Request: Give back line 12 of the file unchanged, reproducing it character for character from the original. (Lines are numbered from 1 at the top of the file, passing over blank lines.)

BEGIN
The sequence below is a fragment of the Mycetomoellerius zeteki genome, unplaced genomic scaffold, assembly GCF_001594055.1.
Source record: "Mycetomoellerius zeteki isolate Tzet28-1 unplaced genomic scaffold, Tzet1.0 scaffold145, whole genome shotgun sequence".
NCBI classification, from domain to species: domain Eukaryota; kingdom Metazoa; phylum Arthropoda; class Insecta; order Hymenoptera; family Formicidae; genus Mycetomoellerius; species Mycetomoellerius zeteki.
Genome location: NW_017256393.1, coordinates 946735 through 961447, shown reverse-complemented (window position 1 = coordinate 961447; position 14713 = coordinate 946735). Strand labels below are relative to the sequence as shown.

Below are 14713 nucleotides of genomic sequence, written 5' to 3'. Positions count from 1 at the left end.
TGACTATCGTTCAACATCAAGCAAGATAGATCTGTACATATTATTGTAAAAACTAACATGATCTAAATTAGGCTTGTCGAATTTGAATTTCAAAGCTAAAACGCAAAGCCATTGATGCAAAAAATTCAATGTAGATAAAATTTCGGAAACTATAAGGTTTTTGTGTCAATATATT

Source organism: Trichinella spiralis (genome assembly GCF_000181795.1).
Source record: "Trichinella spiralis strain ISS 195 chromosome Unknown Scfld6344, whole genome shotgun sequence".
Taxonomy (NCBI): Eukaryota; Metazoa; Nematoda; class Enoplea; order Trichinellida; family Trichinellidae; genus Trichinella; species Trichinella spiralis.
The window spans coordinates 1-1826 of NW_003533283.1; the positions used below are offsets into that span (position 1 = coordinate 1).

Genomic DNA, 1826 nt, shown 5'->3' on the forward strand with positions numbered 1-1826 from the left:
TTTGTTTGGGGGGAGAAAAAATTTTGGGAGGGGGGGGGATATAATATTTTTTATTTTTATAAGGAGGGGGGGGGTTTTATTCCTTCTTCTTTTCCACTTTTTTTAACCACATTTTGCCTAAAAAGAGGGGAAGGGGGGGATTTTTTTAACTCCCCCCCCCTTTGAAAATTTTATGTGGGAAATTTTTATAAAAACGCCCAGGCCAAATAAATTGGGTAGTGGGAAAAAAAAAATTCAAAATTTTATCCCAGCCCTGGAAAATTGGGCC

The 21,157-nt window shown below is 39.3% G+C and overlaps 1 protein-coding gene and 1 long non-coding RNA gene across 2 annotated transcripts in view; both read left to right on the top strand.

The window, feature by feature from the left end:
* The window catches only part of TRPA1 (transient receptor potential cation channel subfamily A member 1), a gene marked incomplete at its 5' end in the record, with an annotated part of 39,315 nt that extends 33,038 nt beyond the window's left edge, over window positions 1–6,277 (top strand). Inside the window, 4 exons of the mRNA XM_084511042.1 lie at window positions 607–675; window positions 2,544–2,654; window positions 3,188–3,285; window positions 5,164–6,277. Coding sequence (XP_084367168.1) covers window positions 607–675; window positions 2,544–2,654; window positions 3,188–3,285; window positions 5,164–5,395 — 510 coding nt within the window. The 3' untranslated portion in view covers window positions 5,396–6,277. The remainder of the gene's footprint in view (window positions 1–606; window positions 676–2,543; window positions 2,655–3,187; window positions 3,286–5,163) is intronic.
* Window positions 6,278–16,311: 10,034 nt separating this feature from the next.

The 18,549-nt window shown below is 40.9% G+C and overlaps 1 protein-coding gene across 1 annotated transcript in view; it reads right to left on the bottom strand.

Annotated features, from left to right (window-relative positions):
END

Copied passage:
TTTGTTTGGGGGGAGAAAAAATTTTGGGAGGGGGGGGGATATAATATTTTTTATTTTTATAAGGAGGGGGGGGGTTTTATTCCTTCTTCTTTTCCACTTTTTTTAACCACATTTTGCCTAAAAAGAGGGGAAGGGGGGGATTTTTTTAACTCCCCCCCCCTTTGAAAATTTTATGTGGGAAATTTTTATAAAAACGCCCAGGCCAAATAAATTGGGTAGTGGGAAAAAAAAAATTCAAAATTTTATCCCAGCCCTGGAAAATTGGGCC